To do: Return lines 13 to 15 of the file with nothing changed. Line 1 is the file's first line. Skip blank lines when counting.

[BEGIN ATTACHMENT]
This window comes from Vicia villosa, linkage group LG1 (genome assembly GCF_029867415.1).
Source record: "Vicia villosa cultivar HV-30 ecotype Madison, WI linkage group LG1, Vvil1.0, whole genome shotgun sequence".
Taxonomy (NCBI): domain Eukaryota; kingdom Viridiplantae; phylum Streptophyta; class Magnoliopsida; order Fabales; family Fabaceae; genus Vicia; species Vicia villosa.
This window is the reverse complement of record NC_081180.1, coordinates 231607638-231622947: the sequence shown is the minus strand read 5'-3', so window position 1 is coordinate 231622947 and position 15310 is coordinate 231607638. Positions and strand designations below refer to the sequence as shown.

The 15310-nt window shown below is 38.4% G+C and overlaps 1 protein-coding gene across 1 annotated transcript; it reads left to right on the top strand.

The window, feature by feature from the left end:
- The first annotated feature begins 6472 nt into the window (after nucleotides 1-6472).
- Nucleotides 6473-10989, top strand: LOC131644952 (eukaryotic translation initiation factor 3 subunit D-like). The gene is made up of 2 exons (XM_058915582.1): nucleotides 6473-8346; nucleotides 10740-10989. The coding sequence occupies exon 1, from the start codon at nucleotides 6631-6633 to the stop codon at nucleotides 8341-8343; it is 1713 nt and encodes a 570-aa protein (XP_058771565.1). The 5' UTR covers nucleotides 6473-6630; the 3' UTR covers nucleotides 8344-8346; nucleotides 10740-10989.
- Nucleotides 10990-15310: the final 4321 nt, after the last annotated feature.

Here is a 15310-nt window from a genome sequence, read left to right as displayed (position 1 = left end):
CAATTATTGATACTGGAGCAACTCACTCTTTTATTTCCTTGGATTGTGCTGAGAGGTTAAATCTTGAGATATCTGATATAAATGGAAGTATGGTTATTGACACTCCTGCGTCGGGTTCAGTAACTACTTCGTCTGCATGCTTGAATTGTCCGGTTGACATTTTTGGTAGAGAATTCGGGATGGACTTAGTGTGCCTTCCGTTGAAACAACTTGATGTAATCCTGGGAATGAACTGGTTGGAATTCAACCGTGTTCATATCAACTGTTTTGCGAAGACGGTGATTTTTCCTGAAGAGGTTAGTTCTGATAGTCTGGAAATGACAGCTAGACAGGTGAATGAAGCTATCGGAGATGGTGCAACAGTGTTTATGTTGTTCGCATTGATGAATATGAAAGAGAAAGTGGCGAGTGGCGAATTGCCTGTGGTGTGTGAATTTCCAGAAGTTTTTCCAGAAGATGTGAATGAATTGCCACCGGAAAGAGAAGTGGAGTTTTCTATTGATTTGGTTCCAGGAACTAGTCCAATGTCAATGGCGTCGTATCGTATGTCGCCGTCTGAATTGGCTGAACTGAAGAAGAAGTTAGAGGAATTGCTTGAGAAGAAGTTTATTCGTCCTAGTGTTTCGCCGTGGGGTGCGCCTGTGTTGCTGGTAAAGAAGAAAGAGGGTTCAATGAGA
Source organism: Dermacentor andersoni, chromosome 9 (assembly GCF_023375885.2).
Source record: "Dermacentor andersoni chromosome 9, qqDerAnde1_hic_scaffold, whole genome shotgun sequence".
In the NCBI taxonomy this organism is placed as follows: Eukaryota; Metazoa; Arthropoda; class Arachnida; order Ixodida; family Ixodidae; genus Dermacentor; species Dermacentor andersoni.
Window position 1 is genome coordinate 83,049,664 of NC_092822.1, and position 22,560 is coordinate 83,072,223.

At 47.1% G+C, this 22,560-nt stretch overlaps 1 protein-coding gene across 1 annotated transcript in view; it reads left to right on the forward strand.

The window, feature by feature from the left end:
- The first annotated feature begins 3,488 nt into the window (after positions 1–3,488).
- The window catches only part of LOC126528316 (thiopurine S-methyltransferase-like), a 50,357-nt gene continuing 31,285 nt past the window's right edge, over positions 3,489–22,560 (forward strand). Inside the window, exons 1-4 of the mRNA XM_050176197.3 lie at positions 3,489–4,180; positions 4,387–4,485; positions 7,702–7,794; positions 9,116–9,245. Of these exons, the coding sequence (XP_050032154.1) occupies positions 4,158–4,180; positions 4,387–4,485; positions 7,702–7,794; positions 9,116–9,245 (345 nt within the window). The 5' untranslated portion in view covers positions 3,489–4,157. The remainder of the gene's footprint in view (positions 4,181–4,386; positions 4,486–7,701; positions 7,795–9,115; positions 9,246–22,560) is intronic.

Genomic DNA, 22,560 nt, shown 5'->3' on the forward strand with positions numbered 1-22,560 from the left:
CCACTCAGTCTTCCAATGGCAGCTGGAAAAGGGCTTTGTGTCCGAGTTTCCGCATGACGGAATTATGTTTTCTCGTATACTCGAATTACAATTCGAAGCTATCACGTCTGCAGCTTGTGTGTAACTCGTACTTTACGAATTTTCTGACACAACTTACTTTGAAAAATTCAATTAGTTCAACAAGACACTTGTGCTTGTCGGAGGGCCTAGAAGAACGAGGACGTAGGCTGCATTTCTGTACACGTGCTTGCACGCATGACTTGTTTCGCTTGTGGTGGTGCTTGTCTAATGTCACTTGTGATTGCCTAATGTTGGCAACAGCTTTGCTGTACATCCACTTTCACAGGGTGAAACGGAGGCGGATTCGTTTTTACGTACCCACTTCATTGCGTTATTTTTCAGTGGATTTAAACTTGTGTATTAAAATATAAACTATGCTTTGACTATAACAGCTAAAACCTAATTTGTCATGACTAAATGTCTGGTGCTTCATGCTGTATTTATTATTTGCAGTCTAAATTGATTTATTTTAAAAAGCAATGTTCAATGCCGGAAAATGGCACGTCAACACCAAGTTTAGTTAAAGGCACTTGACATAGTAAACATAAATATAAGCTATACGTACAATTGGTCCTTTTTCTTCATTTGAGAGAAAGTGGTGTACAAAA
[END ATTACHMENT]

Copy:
Source record: "Dermacentor andersoni chromosome 9, qqDerAnde1_hic_scaffold, whole genome shotgun sequence".
In the NCBI taxonomy this organism is placed as follows: Eukaryota; Metazoa; Arthropoda; class Arachnida; order Ixodida; family Ixodidae; genus Dermacentor; species Dermacentor andersoni.
Window position 1 is genome coordinate 83,049,664 of NC_092822.1, and position 22,560 is coordinate 83,072,223.